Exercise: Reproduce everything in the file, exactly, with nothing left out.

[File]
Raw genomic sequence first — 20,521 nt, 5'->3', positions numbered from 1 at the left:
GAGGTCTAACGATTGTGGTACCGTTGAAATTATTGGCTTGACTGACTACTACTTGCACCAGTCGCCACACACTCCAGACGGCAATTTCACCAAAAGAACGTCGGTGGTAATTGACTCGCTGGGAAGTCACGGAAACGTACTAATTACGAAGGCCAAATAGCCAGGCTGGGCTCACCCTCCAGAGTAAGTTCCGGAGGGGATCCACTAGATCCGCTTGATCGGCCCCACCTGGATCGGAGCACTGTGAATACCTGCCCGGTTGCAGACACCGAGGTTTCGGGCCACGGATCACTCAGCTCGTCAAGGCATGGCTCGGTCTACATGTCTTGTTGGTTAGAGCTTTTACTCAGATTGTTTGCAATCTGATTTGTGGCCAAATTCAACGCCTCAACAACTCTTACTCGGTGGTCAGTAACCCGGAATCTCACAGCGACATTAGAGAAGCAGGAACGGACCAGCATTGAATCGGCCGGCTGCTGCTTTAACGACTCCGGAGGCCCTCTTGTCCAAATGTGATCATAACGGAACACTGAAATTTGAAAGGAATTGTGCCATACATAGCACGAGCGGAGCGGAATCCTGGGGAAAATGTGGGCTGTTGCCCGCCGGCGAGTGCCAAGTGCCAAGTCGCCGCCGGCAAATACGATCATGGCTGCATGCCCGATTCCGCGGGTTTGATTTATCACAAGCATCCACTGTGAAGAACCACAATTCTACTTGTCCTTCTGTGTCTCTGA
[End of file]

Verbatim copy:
Raw genomic sequence first — 20,521 nt, 5'->3', positions numbered from 1 at the left:
GAGGTCTAACGATTGTGGTACCGTTGAAATTATTGGCTTGACTGACTACTACTTGCACCAGTCGCCACACACTCCAGACGGCAATTTCACCAAAAGAACGTCGGTGGTAATTGACTCGCTGGGAAGTCACGGAAACGTACTAATTACGAAGGCCAAATAGCCAGGCTGGGCTCACCCTCCAGAGTAAGTTCCGGAGGGGATCCACTAGATCCGCTTGATCGGCCCCACCTGGATCGGAGCACTGTGAATACCTGCCCGGTTGCAGACACCGAGGTTTCGGGCCACGGATCACTCAGCTCGTCAAGGCATGGCTCGGTCTACATGTCTTGTTGGTTAGAGCTTTTACTCAGATTGTTTGCAATCTGATTTGTGGCCAAATTCAACGCCTCAACAACTCTTACTCGGTGGTCAGTAACCCGGAATCTCACAGCGACATTAGAGAAGCAGGAACGGACCAGCATTGAATCGGCCGGCTGCTGCTTTAACGACTCCGGAGGCCCTCTTGTCCAAATGTGATCATAACGGAACACTGAAATTTGAAAGGAATTGTGCCATACATAGCACGAGCGGAGCGGAATCCTGGGGAAAATGTGGGCTGTTGCCCGCCGGCGAGTGCCAAGTGCCAAGTCGCCGCCGGCAAATACGATCATGGCTGCATGCCCGATTCCGCGGGTTTGATTTATCACAAGCATCCACTGTGAAGAACCACAATTCTACTTGTCCTTCTGTGTCTCTGA